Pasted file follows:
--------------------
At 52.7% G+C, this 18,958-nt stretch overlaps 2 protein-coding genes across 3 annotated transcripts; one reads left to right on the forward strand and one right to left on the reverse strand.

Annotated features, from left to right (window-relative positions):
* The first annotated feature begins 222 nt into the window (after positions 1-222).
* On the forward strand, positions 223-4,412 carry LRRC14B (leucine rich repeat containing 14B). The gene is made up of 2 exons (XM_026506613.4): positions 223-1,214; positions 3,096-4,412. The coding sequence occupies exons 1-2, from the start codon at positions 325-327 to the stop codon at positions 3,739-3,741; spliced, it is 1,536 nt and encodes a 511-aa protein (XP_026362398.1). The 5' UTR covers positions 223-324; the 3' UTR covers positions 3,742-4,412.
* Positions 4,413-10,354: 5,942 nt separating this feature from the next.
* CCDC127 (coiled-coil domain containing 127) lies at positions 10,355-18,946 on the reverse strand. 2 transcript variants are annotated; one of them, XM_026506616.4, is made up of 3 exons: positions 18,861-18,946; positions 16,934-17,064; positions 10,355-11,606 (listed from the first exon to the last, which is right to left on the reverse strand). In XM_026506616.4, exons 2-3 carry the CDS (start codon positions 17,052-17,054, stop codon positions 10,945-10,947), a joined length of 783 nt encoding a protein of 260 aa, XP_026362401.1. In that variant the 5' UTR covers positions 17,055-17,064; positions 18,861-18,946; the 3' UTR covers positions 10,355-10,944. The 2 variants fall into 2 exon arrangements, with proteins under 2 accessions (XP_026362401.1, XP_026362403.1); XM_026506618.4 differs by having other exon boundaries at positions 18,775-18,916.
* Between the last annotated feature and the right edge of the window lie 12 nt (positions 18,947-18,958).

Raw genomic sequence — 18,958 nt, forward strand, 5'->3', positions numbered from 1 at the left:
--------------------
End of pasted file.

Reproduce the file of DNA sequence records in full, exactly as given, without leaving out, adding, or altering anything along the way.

At 52.7% G+C, this 18,958-nt stretch overlaps 2 protein-coding genes across 3 annotated transcripts; one reads left to right on the forward strand and one right to left on the reverse strand.

Annotated features, from left to right (window-relative positions):
* The first annotated feature begins 222 nt into the window (after positions 1-222).
* On the forward strand, positions 223-4,412 carry LRRC14B (leucine rich repeat containing 14B). The gene is made up of 2 exons (XM_026506613.4): positions 223-1,214; positions 3,096-4,412. The coding sequence occupies exons 1-2, from the start codon at positions 325-327 to the stop codon at positions 3,739-3,741; spliced, it is 1,536 nt and encodes a 511-aa protein (XP_026362398.1). The 5' UTR covers positions 223-324; the 3' UTR covers positions 3,742-4,412.
* Positions 4,413-10,354: 5,942 nt separating this feature from the next.
* CCDC127 (coiled-coil domain containing 127) lies at positions 10,355-18,946 on the reverse strand. 2 transcript variants are annotated; one of them, XM_026506616.4, is made up of 3 exons: positions 18,861-18,946; positions 16,934-17,064; positions 10,355-11,606 (listed from the first exon to the last, which is right to left on the reverse strand). In XM_026506616.4, exons 2-3 carry the CDS (start codon positions 17,052-17,054, stop codon positions 10,945-10,947), a joined length of 783 nt encoding a protein of 260 aa, XP_026362401.1. In that variant the 5' UTR covers positions 17,055-17,064; positions 18,861-18,946; the 3' UTR covers positions 10,355-10,944. The 2 variants fall into 2 exon arrangements, with proteins under 2 accessions (XP_026362401.1, XP_026362403.1); XM_026506618.4 differs by having other exon boundaries at positions 18,775-18,916.
* Between the last annotated feature and the right edge of the window lie 12 nt (positions 18,947-18,958).

Raw genomic sequence — 18,958 nt, forward strand, 5'->3', positions numbered from 1 at the left: